- Brennan Brown is one of those guys you’ve seen in everything but never really knew his name. He plays Horst, the ringleader of Nicky’s crew – he’s all business.
- BD Wong plays the gambling Chinese businessman with the worst mustache ever that they encounter at “the big game”. He has a really small role, which is a shame, because BD Wong is awesome. I don’t care how many years of Law and Order he did – he’s always going to be that doctor from Jurassic Park who got snarky with Dr. Malcolm about breeding dinosaurs. Here’s hoping he’s in the new one this summer!
- Xerxes, I mean, Rodrigo Santoro, plays the race team owner Garriga. He’s basically just there to get played, but he looks good while doing it.
- Gerald McRaney plays Garriga’s enforcer Owens. He does a really good job, and I loved the scene where he lectures Nicky about “his generation”, and I just kept thinking that Will Smith was probably too old to get a “your generation” lecture from Gerald McRaney. It doesn’t matter, I still enjoyed that.
Overall, the movie is entertaining, but falls just a bit short of what it could have been. For an R – rated movie, I didn’t see much in it that warranted that rating. It’s slick and interesting, but not cool like Ocean’s Eleven, which is the best heist movie of recent times. Also – I did have an issue with buying Nicky as the ‘hero’ of the movie because of the thievery they show him taking part of in New Orleans. I mean, he ripped off a ton of people. That’s not cool. People are going to want their luggage back.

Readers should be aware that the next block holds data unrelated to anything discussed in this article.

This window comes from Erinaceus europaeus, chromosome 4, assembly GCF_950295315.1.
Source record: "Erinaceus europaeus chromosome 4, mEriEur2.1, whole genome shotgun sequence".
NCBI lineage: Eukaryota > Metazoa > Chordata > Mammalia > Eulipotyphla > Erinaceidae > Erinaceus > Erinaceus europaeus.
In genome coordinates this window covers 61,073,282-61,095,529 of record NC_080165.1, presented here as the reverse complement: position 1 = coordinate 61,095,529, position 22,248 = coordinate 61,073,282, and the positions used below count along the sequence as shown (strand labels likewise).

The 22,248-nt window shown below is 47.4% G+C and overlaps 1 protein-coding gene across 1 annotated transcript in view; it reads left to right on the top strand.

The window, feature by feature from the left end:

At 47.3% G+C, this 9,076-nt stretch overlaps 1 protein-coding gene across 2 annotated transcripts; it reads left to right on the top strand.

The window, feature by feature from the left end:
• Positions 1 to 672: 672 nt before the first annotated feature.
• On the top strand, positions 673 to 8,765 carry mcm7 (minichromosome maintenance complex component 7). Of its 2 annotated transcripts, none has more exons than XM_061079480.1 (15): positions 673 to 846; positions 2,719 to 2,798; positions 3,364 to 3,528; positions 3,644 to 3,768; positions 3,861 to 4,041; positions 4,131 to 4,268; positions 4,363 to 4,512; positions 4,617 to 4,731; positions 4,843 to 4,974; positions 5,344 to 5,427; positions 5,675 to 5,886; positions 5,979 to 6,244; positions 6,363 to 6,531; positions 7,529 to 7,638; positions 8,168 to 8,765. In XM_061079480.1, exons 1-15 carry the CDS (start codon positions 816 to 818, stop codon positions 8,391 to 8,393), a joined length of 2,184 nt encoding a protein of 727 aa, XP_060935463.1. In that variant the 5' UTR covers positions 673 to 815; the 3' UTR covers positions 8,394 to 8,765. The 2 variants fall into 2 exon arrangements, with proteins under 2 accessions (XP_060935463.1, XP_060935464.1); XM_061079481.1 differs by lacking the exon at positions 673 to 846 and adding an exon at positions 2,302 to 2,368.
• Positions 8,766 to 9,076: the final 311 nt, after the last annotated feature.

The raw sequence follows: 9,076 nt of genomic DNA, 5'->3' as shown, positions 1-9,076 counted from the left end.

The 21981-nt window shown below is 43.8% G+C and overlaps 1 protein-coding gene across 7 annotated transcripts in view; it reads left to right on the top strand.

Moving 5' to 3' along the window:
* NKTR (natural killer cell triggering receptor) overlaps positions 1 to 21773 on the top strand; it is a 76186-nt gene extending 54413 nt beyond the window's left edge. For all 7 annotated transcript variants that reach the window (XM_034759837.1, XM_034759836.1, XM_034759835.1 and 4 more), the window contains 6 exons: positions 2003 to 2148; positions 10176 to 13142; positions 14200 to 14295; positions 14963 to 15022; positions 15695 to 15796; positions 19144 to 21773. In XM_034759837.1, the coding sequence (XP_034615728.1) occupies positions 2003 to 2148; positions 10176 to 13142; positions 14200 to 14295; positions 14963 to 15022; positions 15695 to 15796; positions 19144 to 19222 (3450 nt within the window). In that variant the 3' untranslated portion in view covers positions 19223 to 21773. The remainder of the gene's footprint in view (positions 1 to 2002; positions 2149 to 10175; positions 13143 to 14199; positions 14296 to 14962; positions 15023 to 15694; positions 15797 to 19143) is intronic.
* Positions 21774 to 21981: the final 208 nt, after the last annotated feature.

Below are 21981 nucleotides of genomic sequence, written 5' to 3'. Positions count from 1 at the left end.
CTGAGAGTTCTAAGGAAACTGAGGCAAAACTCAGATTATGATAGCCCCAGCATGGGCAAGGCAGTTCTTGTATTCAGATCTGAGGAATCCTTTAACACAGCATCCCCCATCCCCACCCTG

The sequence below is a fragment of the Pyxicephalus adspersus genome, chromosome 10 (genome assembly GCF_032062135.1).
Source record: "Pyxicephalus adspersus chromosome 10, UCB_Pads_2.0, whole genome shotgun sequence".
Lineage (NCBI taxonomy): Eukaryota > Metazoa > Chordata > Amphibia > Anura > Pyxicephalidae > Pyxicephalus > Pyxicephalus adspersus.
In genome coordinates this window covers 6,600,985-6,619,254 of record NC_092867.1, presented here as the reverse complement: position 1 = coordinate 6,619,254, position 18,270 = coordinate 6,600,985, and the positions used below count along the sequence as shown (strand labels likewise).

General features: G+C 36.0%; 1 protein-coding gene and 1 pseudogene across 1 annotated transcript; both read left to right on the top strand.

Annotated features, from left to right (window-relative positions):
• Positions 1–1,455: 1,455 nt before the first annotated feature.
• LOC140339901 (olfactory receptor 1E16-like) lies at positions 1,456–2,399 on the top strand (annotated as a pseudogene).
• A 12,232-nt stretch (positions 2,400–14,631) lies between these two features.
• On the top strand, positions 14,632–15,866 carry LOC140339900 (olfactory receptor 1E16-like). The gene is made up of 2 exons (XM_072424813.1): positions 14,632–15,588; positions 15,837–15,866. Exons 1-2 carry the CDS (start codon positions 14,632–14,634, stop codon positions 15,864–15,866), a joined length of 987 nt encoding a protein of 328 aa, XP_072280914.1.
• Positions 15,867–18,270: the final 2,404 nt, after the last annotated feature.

6 out of 10 – it was okay, not bad, but not great. Will Smith was fine, but really – what was the last Will Smith movie you saw that you loved? Gained points for Farhad, and for BD Wong. But – lost points for the age difference between the leads, and for the constant trying-too-hard-twists. Also – lost points for the car crash at the end, because while the guy is driving, we see all the things that Nicky mentioned earlier, but then they do not seemed to be used! That’s cryptic, but will make more sense when you see the movie.
Bonus Video 1: Heist – the aforementioned Mamet caper. If you haven't seen this - check it out. It's pretty good.
Bonus Video 2: Italian Job – the aforementioned Marky Mark caper.
Bonus Video 3: Cast Interviews.